As an artist, I began as a woodworker. I work with restored antique hand tools to produced functional furniture with modern aesthetic. My practice is evolving towards art installation; using traditional woodworking techniques to produce wearable, kinetic or interactive sculptures. As an academic, I made contributions on the influence of discourses and institutional culture in the evolution of shipping policies and markets. My current work proposes to view policy making as spaces for individual stakeholders to (re)appropriate the strong paradoxes embedded in their industrial identity. My residence will be the beginning of an exploration on how these two practices relate to each other.
In Bled, I will design and build a chair using locally available wood. I will work in situ with hand tools only aiming to translate some of the energy of the conference and its setting into a functional art piece. In doing so I will raise two questions. What about craft? While it encompasses all the artistic questioning of sense, it is necessarily rooted in technics, functionality and traditions. Does factoring these material dimensions changes how we think of art and organizations? And what about chairs? There are highly sculptural by nature and must work with the human body, but they are also highly political: often strong symbols of power. What paradoxes do they hold?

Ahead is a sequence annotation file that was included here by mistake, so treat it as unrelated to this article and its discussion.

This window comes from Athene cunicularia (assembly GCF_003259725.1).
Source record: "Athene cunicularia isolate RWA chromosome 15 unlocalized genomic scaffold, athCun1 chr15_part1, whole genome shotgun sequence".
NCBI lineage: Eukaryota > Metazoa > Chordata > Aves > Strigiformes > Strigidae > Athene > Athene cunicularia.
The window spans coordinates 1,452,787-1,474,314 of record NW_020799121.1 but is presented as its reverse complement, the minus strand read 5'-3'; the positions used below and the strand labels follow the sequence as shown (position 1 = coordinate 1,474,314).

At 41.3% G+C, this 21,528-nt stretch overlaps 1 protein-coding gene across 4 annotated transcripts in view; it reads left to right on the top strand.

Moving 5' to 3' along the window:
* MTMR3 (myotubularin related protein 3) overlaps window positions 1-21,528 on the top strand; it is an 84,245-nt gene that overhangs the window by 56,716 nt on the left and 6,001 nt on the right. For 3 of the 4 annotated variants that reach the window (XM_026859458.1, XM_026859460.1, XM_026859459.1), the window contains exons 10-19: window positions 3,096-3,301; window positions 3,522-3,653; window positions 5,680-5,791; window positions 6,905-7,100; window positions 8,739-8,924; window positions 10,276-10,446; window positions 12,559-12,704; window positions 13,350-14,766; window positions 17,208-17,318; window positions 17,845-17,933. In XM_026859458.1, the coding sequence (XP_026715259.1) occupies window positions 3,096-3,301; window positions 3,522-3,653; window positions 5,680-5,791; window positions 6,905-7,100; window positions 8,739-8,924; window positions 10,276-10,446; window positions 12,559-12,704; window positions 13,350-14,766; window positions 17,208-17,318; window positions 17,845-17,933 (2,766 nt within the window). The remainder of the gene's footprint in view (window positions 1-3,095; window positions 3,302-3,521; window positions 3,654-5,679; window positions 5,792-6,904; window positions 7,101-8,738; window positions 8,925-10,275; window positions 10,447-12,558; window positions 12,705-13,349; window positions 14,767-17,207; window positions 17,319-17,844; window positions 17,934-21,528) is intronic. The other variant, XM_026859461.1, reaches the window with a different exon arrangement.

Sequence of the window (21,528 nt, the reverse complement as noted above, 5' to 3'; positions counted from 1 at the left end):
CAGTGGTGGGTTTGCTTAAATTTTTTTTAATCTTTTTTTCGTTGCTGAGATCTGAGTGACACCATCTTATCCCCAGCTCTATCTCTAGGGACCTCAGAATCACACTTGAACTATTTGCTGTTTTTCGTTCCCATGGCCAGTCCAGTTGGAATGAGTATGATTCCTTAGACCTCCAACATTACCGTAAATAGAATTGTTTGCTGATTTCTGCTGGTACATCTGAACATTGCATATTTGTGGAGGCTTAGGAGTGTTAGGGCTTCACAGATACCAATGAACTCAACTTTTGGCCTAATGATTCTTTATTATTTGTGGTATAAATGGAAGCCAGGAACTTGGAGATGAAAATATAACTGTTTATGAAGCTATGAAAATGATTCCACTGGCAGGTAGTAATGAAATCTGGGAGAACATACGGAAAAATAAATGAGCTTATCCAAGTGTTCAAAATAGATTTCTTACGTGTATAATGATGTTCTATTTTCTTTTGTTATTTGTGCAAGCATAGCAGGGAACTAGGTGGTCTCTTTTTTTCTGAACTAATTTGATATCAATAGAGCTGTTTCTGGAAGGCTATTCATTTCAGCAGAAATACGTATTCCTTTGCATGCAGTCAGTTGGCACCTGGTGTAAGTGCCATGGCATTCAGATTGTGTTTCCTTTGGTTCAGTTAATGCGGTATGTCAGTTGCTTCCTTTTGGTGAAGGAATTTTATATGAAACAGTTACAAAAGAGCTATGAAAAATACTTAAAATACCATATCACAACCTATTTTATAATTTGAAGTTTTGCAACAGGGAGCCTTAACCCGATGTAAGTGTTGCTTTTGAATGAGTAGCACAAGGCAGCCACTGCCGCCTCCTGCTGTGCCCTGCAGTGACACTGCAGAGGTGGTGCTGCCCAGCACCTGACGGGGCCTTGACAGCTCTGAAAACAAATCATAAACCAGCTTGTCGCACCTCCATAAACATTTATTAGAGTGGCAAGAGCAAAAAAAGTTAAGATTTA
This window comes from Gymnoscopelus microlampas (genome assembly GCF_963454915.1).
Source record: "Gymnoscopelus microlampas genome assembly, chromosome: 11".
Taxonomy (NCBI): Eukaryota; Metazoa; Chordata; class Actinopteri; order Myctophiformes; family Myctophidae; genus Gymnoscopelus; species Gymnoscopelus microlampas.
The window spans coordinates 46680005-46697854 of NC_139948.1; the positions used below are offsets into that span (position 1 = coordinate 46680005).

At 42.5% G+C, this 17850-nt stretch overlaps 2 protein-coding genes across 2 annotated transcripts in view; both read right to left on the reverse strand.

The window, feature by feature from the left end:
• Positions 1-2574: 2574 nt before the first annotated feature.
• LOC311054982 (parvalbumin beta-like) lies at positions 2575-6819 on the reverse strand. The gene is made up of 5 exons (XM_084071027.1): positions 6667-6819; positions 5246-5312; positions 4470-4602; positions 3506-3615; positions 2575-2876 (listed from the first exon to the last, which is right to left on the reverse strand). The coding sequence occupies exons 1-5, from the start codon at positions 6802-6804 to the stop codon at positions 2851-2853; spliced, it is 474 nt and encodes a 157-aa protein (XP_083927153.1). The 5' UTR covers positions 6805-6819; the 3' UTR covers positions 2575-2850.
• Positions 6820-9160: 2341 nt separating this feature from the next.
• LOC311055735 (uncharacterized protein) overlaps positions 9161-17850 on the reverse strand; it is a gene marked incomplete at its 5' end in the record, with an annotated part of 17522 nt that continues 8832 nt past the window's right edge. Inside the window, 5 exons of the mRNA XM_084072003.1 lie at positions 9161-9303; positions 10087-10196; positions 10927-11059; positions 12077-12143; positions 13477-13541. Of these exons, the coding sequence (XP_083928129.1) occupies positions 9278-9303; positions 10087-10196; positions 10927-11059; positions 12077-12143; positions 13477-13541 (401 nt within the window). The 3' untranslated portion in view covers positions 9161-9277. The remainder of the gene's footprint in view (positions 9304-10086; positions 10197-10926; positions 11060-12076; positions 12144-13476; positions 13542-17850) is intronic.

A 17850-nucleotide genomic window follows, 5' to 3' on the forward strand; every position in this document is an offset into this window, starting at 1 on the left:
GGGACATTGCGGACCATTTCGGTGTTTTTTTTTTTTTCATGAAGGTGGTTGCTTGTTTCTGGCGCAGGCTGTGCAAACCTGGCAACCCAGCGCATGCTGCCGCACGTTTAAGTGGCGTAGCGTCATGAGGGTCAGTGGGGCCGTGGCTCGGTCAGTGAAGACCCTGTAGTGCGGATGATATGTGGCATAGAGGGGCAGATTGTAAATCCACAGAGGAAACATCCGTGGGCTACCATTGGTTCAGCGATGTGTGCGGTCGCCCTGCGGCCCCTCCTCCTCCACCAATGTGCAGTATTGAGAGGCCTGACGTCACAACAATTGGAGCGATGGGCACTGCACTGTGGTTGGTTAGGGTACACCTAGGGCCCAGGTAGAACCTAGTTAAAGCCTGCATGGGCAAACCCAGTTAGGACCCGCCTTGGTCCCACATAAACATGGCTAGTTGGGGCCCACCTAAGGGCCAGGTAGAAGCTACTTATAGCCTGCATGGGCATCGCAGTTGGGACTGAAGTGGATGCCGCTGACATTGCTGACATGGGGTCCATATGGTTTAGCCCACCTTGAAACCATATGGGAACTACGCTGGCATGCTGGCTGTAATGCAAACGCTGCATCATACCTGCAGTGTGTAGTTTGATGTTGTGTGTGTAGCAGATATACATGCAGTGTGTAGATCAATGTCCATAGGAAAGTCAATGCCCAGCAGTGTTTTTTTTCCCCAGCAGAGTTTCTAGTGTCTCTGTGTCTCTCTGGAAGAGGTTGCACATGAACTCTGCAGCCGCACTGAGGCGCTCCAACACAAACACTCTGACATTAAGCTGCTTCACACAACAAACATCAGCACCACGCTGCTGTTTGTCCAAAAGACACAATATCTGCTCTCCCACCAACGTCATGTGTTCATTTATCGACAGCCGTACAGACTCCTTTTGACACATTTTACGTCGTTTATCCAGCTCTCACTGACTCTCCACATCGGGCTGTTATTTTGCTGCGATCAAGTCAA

Emmanuel Guy is the AoMO Heather Hӧpfl Artist in Residence 2016-2018. He will be working throughout the conference and we encourage delegates to engage with him and his artwork as much as possible! Emmanuel will present ‘the chair’ on Sunday 4th September and speak about his craft, the conference experience and how he sees the Artist in Residency working for him and the AoMO community!